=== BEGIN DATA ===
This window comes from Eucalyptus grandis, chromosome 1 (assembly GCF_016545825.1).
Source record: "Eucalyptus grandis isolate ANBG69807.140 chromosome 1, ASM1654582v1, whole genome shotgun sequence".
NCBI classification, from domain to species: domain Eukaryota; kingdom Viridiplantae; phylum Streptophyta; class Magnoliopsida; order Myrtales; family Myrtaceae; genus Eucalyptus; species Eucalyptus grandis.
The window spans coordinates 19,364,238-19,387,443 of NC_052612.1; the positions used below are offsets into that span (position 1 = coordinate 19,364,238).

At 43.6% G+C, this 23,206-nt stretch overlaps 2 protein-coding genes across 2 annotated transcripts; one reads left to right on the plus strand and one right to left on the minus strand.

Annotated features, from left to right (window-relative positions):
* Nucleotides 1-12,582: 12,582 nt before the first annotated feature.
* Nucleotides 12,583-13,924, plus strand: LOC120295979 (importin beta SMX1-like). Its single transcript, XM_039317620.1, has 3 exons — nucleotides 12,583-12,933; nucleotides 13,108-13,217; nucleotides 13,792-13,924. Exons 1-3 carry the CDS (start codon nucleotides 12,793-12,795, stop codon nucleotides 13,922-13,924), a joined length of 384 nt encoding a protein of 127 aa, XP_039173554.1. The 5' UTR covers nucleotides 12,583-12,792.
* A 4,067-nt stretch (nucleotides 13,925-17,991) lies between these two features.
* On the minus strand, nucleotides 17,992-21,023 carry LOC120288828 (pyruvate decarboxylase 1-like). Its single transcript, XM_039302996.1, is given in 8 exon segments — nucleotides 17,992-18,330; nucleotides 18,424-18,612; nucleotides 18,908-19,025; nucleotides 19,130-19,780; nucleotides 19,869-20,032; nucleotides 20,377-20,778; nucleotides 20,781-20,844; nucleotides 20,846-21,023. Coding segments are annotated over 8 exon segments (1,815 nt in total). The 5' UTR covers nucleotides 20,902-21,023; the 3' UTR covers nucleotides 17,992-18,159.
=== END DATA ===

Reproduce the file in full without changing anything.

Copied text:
This window comes from Eucalyptus grandis, chromosome 1 (assembly GCF_016545825.1).
Source record: "Eucalyptus grandis isolate ANBG69807.140 chromosome 1, ASM1654582v1, whole genome shotgun sequence".
NCBI classification, from domain to species: domain Eukaryota; kingdom Viridiplantae; phylum Streptophyta; class Magnoliopsida; order Myrtales; family Myrtaceae; genus Eucalyptus; species Eucalyptus grandis.
The window spans coordinates 19,364,238-19,387,443 of NC_052612.1; the positions used below are offsets into that span (position 1 = coordinate 19,364,238).

At 43.6% G+C, this 23,206-nt stretch overlaps 2 protein-coding genes across 2 annotated transcripts; one reads left to right on the plus strand and one right to left on the minus strand.

Annotated features, from left to right (window-relative positions):
* Nucleotides 1-12,582: 12,582 nt before the first annotated feature.
* Nucleotides 12,583-13,924, plus strand: LOC120295979 (importin beta SMX1-like). Its single transcript, XM_039317620.1, has 3 exons — nucleotides 12,583-12,933; nucleotides 13,108-13,217; nucleotides 13,792-13,924. Exons 1-3 carry the CDS (start codon nucleotides 12,793-12,795, stop codon nucleotides 13,922-13,924), a joined length of 384 nt encoding a protein of 127 aa, XP_039173554.1. The 5' UTR covers nucleotides 12,583-12,792.
* A 4,067-nt stretch (nucleotides 13,925-17,991) lies between these two features.
* On the minus strand, nucleotides 17,992-21,023 carry LOC120288828 (pyruvate decarboxylase 1-like). Its single transcript, XM_039302996.1, is given in 8 exon segments — nucleotides 17,992-18,330; nucleotides 18,424-18,612; nucleotides 18,908-19,025; nucleotides 19,130-19,780; nucleotides 19,869-20,032; nucleotides 20,377-20,778; nucleotides 20,781-20,844; nucleotides 20,846-21,023. Coding segments are annotated over 8 exon segments (1,815 nt in total). The 5' UTR covers nucleotides 20,902-21,023; the 3' UTR covers nucleotides 17,992-18,159.